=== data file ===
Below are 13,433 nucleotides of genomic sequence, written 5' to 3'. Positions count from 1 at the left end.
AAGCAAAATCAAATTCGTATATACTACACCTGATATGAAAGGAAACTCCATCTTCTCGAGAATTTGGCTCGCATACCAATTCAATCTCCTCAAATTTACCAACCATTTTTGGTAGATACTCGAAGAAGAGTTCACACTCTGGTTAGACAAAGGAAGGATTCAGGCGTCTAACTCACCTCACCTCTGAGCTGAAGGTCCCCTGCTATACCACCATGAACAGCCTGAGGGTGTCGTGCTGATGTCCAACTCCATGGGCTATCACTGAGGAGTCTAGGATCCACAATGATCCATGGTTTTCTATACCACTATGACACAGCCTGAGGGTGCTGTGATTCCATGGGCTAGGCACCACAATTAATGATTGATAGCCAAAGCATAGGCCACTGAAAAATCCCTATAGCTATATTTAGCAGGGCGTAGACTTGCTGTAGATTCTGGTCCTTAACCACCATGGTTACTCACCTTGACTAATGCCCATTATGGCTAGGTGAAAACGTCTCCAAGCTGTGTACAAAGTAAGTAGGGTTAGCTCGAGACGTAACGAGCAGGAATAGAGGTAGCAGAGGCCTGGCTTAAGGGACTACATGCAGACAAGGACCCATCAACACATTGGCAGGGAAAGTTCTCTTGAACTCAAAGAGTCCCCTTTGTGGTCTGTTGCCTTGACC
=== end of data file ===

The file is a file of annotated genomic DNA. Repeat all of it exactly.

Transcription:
Below are 13,433 nucleotides of genomic sequence, written 5' to 3'. Positions count from 1 at the left end.
AAGCAAAATCAAATTCGTATATACTACACCTGATATGAAAGGAAACTCCATCTTCTCGAGAATTTGGCTCGCATACCAATTCAATCTCCTCAAATTTACCAACCATTTTTGGTAGATACTCGAAGAAGAGTTCACACTCTGGTTAGACAAAGGAAGGATTCAGGCGTCTAACTCACCTCACCTCTGAGCTGAAGGTCCCCTGCTATACCACCATGAACAGCCTGAGGGTGTCGTGCTGATGTCCAACTCCATGGGCTATCACTGAGGAGTCTAGGATCCACAATGATCCATGGTTTTCTATACCACTATGACACAGCCTGAGGGTGCTGTGATTCCATGGGCTAGGCACCACAATTAATGATTGATAGCCAAAGCATAGGCCACTGAAAAATCCCTATAGCTATATTTAGCAGGGCGTAGACTTGCTGTAGATTCTGGTCCTTAACCACCATGGTTACTCACCTTGACTAATGCCCATTATGGCTAGGTGAAAACGTCTCCAAGCTGTGTACAAAGTAAGTAGGGTTAGCTCGAGACGTAACGAGCAGGAATAGAGGTAGCAGAGGCCTGGCTTAAGGGACTACATGCAGACAAGGACCCATCAACACATTGGCAGGGAAAGTTCTCTTGAACTCAAAGAGTCCCCTTTGTGGTCTGTTGCCTTGACC